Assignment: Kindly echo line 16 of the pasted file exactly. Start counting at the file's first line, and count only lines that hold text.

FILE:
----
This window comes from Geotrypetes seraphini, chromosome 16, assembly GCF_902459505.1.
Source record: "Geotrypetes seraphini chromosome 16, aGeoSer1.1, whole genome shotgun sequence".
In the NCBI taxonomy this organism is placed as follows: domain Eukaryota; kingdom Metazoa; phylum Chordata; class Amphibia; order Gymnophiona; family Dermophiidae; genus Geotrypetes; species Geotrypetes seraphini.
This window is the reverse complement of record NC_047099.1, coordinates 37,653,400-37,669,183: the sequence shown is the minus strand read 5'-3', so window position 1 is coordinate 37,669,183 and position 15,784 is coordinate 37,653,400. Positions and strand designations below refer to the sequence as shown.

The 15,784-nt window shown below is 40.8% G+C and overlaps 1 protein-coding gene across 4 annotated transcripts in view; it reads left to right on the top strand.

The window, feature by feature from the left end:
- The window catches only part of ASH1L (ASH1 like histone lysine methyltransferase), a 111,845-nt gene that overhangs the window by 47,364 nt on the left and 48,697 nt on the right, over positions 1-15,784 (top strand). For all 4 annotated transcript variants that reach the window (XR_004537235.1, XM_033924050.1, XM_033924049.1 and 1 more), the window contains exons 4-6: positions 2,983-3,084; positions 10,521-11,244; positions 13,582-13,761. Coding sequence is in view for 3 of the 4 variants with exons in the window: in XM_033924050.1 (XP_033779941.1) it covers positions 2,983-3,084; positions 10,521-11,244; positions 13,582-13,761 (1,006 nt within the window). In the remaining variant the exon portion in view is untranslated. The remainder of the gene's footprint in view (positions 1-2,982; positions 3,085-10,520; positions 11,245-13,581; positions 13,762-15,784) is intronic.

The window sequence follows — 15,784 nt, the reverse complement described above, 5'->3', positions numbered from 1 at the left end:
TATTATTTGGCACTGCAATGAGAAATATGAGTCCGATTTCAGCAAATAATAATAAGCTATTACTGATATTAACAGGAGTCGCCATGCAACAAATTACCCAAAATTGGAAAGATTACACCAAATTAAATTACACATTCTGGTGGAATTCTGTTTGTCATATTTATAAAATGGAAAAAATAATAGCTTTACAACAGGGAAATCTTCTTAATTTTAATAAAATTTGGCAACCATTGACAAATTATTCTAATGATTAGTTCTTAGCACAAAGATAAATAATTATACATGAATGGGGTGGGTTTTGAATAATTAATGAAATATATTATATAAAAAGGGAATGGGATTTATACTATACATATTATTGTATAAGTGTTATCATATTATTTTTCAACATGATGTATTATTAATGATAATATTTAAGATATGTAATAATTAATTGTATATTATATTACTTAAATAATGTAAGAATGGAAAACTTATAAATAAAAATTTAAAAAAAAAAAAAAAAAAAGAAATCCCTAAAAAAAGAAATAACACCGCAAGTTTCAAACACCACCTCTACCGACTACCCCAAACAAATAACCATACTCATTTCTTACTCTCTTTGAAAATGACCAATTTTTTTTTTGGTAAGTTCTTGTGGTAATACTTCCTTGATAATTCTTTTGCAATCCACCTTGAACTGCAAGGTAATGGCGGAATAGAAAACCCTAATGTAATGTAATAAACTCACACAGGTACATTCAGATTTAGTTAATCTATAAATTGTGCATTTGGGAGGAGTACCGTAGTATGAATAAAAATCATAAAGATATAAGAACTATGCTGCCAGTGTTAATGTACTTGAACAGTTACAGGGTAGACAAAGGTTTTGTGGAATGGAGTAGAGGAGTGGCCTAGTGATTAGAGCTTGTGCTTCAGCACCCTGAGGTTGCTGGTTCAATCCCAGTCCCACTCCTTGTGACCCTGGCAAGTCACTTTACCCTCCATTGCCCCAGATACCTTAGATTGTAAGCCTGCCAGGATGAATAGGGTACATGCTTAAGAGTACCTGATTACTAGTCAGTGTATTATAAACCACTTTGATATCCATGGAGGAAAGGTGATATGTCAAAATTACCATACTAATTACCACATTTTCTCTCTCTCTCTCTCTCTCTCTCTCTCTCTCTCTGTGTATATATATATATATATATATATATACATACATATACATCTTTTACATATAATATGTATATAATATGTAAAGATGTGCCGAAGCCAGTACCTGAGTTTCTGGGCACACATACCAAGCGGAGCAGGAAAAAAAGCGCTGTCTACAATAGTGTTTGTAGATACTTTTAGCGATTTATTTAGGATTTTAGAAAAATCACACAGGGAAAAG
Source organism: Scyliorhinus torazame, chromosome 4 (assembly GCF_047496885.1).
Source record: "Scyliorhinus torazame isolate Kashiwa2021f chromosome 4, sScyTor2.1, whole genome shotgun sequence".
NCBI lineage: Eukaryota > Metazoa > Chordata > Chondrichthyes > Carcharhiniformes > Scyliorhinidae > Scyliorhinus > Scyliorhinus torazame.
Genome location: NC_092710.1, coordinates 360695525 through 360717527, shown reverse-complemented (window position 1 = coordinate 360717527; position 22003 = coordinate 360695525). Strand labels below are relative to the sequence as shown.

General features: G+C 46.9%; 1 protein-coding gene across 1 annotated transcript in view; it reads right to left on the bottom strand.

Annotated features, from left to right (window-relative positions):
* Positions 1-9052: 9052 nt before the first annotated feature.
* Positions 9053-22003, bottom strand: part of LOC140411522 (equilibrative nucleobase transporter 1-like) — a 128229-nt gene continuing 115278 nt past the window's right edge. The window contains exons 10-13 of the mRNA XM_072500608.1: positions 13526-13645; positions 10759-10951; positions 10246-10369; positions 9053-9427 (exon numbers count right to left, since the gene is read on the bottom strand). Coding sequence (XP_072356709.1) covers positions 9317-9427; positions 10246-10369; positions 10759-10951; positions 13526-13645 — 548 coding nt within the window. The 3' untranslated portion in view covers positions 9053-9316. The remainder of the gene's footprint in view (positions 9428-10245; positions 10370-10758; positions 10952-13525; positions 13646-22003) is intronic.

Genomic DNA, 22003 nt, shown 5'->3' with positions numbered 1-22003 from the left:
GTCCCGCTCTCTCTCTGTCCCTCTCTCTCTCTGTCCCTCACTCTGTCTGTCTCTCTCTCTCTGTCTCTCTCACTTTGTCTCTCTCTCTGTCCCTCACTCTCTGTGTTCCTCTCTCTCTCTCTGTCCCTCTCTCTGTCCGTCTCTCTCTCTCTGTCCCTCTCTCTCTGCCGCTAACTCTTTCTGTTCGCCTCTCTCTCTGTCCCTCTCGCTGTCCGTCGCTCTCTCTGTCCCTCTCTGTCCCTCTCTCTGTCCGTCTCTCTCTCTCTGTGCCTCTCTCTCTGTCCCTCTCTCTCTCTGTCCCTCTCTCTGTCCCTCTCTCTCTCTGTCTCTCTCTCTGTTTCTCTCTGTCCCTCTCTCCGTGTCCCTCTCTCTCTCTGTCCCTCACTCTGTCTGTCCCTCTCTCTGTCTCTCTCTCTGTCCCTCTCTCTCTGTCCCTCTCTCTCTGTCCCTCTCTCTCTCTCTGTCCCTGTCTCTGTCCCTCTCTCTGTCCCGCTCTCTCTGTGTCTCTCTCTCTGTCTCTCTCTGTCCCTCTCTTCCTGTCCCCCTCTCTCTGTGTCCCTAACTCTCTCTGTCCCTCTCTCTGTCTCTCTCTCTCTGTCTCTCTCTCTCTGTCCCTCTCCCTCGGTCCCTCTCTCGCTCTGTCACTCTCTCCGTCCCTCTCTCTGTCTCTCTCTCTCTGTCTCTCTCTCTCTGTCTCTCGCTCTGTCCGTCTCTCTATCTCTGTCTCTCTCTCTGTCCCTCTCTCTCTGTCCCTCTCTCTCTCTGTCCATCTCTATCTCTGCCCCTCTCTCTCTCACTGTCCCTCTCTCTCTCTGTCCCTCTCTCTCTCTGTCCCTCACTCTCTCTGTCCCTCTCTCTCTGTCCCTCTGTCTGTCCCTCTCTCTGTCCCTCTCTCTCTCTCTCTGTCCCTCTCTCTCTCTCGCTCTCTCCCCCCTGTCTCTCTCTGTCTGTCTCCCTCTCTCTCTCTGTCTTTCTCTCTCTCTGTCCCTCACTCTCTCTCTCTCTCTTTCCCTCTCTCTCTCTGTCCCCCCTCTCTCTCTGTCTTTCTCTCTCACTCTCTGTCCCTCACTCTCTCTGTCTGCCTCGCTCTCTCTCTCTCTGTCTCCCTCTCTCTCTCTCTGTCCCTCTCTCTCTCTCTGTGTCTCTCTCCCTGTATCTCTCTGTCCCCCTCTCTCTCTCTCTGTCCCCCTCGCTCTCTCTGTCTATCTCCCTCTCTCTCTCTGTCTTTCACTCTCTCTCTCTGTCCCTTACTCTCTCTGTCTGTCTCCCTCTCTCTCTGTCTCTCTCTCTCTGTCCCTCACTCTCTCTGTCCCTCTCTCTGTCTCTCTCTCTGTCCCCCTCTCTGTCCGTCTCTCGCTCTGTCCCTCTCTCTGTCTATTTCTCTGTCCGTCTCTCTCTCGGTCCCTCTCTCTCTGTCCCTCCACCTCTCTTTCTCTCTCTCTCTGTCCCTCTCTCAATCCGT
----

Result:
* Positions 1-9052: 9052 nt before the first annotated feature.